John Barrington, 1st Viscount Barrington

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John Barrington, 1st Viscount Barrington (1678 – 14 December 1734), known as John Shute until 1710, was an English dissenting theologian and Whig politician who sat in the House of Commons from 1715 to 1723.

Background and education[edit]

Barrington was born as John Shute at Theobalds House, near Cheshunt, Hertfordshire, the son of Benjamin Shute, a merchant, and his wife Elizabeth Caryll, daughter of Rev. Joseph Caryll. He received part of his education at the University of Utrecht between 1694 and 1698 and, after returning to England, studied law in the Inner Temple.[1]

Career[edit]

Barrington was a Dissenter and in 1701 published several pamphlets in favour of the civil rights of Protestant dissenters. On the recommendation of Lord Somers he was employed to encourage the Presbyterians in Scotland to support the union of the two kingdoms, and in 1708 he was rewarded for this service by being appointed to the office of commissioner of the customs. He was removed from this position on the change of administration in 1711. In the meantime he had benefitted from the bequest to him of two considerable estates. One was left by a distant family connection, Francis Barrington of Tofts, whose name he assumed by act of parliament in 1710,[2] and the other by an admirer John Wildman of Beckett Hall at Shrivenham, Berkshire (now Oxfordshire). Barrington was now one of the leading dissenters.[1]

Monument to John Barrington in St. Andrew's parish church, Shrivenham, in the Vale of White Horse.

At the 1715 general election Barrington was returned unopposed as Member of Parliament for Berwick-upon-Tweed with another dissenter Grey Neville. In 1720 the King raised him to the Irish peerage as Baron Barrington, of Newcastle in the County of Limerick, and Viscount Barrington, of Ardglass in the County of Down. He was re-elected as MP for Berwick in a contest at the 1722 general election.[1]

Barrington had become sub-governor of the Harburg Company, which was founded to conduct trade between Great Britain and Hanover. The company had authority to raise capital by lottery at Harburg and Barrington's role was to obtain approval from Parliament to hold the lottery in England. Although he was told by Walpole and others that it was illegal and imprudent, the lottery went ahead. A parliamentary committee was set up to investigate, condemned the undertaking and concluded that Barrington had been guilty of "promoting, abetting, and carrying on a fraudulent undertaking". As a result he was expelled from the House of Commons in 1723.[1] Some considered the punishment much too severe, and was thought to be due to Walpole's personal malice.[3]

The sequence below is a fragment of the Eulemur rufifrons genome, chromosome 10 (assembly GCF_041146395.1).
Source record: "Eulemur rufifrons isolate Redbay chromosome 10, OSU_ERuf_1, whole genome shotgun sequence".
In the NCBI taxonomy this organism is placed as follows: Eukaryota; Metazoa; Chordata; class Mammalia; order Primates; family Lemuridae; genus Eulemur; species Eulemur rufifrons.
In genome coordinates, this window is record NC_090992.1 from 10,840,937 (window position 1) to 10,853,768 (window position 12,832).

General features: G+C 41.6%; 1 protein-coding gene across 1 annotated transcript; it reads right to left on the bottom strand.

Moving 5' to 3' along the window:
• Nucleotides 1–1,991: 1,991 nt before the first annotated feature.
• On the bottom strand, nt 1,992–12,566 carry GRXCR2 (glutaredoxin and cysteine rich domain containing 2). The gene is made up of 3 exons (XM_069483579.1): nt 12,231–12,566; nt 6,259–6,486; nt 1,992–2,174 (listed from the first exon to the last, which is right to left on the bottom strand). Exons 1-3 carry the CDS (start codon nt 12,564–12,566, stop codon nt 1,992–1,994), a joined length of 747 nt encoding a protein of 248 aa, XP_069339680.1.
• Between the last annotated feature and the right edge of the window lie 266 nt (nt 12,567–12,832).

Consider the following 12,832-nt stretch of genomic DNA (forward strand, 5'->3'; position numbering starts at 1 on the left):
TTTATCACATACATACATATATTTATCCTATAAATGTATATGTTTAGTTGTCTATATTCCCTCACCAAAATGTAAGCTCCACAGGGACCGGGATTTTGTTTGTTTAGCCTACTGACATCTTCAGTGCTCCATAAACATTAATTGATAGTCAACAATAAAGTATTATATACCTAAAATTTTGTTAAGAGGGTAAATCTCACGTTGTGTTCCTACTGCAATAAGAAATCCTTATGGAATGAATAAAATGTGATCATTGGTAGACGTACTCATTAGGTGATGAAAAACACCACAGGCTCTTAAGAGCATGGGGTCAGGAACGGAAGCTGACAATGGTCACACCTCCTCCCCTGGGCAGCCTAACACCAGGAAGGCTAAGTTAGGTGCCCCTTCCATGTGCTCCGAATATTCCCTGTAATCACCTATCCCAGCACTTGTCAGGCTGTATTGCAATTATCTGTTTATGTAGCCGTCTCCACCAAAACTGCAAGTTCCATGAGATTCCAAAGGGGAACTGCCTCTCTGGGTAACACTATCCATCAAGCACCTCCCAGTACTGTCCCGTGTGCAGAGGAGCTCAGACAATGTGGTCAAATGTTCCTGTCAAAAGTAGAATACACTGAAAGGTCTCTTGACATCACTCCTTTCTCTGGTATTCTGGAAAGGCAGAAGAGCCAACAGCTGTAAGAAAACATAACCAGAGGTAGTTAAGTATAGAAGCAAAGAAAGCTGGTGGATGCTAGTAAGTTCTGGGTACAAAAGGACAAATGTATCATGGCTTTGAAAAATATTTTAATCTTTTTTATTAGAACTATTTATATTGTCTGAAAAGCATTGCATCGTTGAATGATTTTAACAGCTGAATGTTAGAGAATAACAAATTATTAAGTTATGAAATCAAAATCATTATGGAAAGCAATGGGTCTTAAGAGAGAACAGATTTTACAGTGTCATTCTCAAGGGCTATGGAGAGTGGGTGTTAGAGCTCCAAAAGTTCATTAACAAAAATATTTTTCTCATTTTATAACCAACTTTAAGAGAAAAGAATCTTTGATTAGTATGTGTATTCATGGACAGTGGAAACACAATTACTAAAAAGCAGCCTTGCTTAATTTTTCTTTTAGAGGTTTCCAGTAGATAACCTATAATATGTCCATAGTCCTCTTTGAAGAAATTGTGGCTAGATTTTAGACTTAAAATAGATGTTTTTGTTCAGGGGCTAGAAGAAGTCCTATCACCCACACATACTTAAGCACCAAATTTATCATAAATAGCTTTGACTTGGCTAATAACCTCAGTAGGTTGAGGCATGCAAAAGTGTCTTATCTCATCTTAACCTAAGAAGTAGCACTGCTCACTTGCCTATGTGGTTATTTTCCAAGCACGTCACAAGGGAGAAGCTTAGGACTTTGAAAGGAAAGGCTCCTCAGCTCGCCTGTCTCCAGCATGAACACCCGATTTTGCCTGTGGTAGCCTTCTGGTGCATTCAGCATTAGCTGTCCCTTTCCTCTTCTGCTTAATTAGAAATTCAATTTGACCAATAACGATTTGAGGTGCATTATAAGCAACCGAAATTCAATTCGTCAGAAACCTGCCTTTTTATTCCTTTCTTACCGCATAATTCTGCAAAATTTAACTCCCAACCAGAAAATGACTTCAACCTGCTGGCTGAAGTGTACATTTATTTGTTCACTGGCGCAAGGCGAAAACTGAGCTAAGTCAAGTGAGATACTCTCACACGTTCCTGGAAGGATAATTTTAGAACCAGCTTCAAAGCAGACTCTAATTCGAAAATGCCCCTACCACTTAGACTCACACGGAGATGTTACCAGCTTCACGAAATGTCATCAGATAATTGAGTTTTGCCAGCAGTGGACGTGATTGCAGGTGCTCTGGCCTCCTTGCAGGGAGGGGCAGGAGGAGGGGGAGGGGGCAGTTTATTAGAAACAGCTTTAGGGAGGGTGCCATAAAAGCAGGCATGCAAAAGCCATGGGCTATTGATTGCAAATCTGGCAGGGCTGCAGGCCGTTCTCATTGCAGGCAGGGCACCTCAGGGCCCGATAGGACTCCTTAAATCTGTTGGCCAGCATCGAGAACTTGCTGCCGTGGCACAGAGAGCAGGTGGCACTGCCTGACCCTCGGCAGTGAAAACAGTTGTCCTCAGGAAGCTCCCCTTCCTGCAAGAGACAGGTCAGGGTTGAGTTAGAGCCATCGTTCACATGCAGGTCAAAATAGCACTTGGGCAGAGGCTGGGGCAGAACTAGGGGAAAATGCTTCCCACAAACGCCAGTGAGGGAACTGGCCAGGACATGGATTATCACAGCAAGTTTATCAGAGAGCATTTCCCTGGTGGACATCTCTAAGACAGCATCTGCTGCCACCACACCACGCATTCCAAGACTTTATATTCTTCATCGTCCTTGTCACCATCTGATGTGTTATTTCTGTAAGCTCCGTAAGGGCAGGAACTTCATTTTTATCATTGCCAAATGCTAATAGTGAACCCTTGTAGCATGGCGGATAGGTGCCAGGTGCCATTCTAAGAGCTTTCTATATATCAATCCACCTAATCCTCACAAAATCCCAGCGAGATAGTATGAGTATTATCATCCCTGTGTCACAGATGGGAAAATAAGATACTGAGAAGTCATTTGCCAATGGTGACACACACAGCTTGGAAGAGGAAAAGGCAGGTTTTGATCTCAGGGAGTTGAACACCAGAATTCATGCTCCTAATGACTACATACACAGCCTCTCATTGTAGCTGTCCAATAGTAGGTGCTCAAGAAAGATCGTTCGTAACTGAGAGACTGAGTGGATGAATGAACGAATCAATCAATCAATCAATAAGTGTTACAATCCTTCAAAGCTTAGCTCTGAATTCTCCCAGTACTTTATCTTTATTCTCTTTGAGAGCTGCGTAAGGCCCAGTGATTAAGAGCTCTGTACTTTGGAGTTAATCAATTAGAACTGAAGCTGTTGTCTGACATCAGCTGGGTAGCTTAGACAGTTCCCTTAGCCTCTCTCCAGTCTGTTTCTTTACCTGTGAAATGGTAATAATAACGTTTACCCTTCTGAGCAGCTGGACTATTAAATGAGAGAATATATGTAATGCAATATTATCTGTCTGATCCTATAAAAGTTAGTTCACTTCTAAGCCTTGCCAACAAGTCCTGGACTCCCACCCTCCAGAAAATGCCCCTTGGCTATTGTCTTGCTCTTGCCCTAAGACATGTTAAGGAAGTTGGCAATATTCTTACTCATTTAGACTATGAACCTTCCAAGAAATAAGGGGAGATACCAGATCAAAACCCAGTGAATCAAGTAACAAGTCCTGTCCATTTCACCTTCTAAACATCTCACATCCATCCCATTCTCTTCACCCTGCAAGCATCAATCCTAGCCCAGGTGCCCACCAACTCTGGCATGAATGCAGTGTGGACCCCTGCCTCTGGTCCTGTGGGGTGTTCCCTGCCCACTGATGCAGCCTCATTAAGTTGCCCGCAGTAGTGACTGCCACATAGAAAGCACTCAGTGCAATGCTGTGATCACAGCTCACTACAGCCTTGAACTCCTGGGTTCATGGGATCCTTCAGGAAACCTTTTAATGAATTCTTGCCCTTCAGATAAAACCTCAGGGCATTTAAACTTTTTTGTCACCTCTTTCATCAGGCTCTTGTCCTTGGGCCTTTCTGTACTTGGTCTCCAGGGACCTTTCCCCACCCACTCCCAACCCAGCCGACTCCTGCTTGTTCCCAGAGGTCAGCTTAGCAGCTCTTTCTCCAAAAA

In 1725 Barrington published his principal work, entitled Miscellanea Sacra or a New Method of considering so much of the History of the Apostles as is contained in Scripture,—afterwards reprinted with additions and corrections, in 1770, by his son Shute. In the same year he published An Essay on the Several Dispensations of God to Mankind.

Barrington stood again at Berwick at the 1727 general election and was defeated. He was confident of winning at the 1734 election, but Walpole decided to work against him. In the event Barrington lost by four votes.[1]

Death and legacy[edit]

Barrington died on 14 December 1734. He married Anne Daines, daughter of Sir William Daines, in 1713. Their five sons all gained distinction.

Their daughter Anne married the Hon. Thomas Clarges, son of Sir Thomas Clarges.

References[edit]

  1. ^ a b c d e "BARRINGTON, John (1678-1734), of Beckett, Berks". History of Parliament Online. Retrieved 25 September 2018.
  2. ^ Deed Poll Office: Private Act of Parliament 1716 (3 Geo. 1). c. 8
  3. ^ Chisholm, Hugh, ed. (1911). "Barrington, John Shute, 1st Viscount" . Encyclopædia Britannica (11th ed.). Cambridge University Press.
  4. ^ Lundy, Darryl (17 June 2012). "John Barrington, 1st Viscount Barrington of Ardglass". The Peerage.
Parliament of Great Britain
Preceded by
Richard Hampden
William Orde
Member of Parliament for Berwick-upon-Tweed
1715–1723
With: Grey Neville
Succeeded by
Grey Neville
Henry Grey
Peerage of Ireland
New creation Viscount Barrington
1720–1734
Succeeded by
William Wildman Shute Barrington